The deep tolling of a bell came faint on the wind from the hillside church that served their village. The three-note chime – the last of the day in these remote parts, although city cathedrals were said to ring the Church Offices throughout the night – extolled the virtues of the Three-Headed Goddess, the Triune Lady, the Triple-She. Besides death, Her Church was the only option available to infertile men, providing their families were willing to take the trouble and expense of sending them to the monastery at Dara. As titular members of the religious community there, the sterile would live out their lives committed to the devotion of prayer. Once they took up residence, they were considered dead their families and never seen in the outside world again.
But Holan hated the Church. No matter how much she loved him, Kinner thought it unlikely that she would send her only son to serve a deity she despised.
Knuckles rapped gently against the door; a soft sound meant to gently awaken rather than startle. The iron latch rattled as it lifted and the door creaked open to admit a skeletal hand bearing a cheap yellow candle in a wooden holder. Holan peered around the door jamb. She was old – fifty last spring – but illness had made her ancient. Her eyes, pouched with darkness, shone fever-bright, like two stars gleaming in the back of a cave. “Thought I’d find you up,” she said with a wan smile. “May I come in?”
She was the only one who ever asked permission. “Of course,” Kinner said. He shifted to make room, but she put the candle down on the table and crossed to the window instead, drawn there by the sound of voices and the tramp of feet in the street below. Standing to one side of the casement, where movement would not been seen should anyone chance to look up, she parted the curtain a fraction with one finger.
Six months ago, a rumor had come to town via a band of gypsy tinkers that Queen Kedar Trevelyan had ordered a squadron of soldiers to procure for her men of breedable age. Gossip ran rampant and sooner or later Kinner overheard every version there was to the tale – how the queen did not pay for the Husbands she took (“That’s thievery, that is!” Auntie Dwinn had shouted and pounded her fist on the table until the crockery rattled and Holan was forced to call her to order); how she used more than one male as “Husband” (that proud title turning derogatory in the mouths of those who spoke of it); how the men discarded by the queen were offered to her court favorites as play-things and sluts. What happened to the men after that, no one knew. Certainly none of them had been returned to their families or found their way home on their own. The worst rumor of all was that Kedar Trevelyan had ordered the deaths of proven, viable studs – men with a long line of healthy descendents – when she failed to conceive.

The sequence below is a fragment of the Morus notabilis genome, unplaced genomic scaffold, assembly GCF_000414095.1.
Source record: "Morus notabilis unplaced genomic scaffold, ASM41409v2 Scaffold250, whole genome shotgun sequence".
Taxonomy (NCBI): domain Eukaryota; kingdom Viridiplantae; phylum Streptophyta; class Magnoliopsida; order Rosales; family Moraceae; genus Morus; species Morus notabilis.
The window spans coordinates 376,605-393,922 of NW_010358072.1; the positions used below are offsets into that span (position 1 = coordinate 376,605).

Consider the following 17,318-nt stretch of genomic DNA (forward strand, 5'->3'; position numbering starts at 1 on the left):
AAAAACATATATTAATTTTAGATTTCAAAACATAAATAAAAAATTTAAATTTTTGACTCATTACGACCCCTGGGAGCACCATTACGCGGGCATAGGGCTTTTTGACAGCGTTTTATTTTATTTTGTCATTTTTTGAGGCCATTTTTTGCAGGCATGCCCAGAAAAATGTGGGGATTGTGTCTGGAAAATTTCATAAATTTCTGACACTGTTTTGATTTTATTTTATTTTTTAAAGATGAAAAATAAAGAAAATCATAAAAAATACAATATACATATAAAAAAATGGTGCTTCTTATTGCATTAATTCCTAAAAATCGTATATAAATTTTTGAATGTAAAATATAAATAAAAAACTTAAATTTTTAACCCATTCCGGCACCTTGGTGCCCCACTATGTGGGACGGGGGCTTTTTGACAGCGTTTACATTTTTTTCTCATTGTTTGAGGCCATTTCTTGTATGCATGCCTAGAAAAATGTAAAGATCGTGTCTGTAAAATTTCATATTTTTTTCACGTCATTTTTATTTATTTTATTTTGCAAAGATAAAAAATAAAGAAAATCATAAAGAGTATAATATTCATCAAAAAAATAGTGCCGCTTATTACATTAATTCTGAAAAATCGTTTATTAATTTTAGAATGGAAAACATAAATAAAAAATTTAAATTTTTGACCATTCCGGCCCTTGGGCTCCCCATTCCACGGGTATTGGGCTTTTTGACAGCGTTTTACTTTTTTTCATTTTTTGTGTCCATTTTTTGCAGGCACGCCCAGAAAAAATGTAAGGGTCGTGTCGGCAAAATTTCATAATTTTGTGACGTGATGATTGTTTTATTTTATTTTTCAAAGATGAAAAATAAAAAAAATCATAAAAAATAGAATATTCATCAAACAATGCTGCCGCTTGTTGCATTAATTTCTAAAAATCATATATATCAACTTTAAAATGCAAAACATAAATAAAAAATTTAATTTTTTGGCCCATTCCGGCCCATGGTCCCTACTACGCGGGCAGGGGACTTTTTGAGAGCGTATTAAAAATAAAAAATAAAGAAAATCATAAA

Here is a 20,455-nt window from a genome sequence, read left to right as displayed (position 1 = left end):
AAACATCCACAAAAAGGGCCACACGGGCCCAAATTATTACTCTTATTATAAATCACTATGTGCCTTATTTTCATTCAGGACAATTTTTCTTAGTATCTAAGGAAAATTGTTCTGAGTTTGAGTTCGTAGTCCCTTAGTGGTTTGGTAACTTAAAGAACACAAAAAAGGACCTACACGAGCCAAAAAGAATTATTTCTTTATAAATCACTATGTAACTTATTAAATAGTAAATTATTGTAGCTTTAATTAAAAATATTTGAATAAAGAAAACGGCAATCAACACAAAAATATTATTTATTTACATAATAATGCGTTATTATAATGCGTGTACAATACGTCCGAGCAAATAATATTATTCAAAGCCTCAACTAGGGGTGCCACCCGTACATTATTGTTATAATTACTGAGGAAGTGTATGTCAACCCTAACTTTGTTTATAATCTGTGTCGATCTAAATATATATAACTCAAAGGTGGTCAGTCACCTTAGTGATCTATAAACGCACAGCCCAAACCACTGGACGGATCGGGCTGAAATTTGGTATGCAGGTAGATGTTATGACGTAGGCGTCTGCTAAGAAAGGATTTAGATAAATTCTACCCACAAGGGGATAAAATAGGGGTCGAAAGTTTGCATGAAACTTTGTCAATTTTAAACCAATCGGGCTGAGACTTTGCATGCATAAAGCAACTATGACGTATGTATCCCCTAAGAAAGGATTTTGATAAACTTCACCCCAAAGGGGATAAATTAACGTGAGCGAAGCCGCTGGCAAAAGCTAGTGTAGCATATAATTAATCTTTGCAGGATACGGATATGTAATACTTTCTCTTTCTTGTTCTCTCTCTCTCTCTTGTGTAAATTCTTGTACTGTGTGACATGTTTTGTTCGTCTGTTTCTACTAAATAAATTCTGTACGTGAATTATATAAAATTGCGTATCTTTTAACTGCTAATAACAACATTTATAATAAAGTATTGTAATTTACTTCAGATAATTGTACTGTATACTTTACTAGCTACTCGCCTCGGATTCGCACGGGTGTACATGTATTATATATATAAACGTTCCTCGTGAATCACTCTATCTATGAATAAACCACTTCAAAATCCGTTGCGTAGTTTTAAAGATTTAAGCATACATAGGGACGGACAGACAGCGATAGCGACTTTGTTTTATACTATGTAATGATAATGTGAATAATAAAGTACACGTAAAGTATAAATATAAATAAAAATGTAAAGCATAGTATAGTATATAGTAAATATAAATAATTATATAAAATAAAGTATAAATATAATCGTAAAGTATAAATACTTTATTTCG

It was the one tale at which Kinner’s aunts had scoffed.
“That’s nothin’ but idle, slanderous tripe, that is,” Auntie Bellini had said just a few weeks ago as the women gathered in the common room after dinner. She toed her mud-caked boots off onto the rug that Kinner had hung over the clothesline only that morning to whack free of dirt. “Say what you like about her, but you get right down to the old brass tacks, regality aside and all that, and the queen’s a woman like us, ain’t she? She understands about business. She wouldn’t do nothin’ stupid.” The other women had nodded their agreement and murmured over their pipes and glasses of whisky. Holan, seated in the chair nearest the fire, had remained silent on the topic.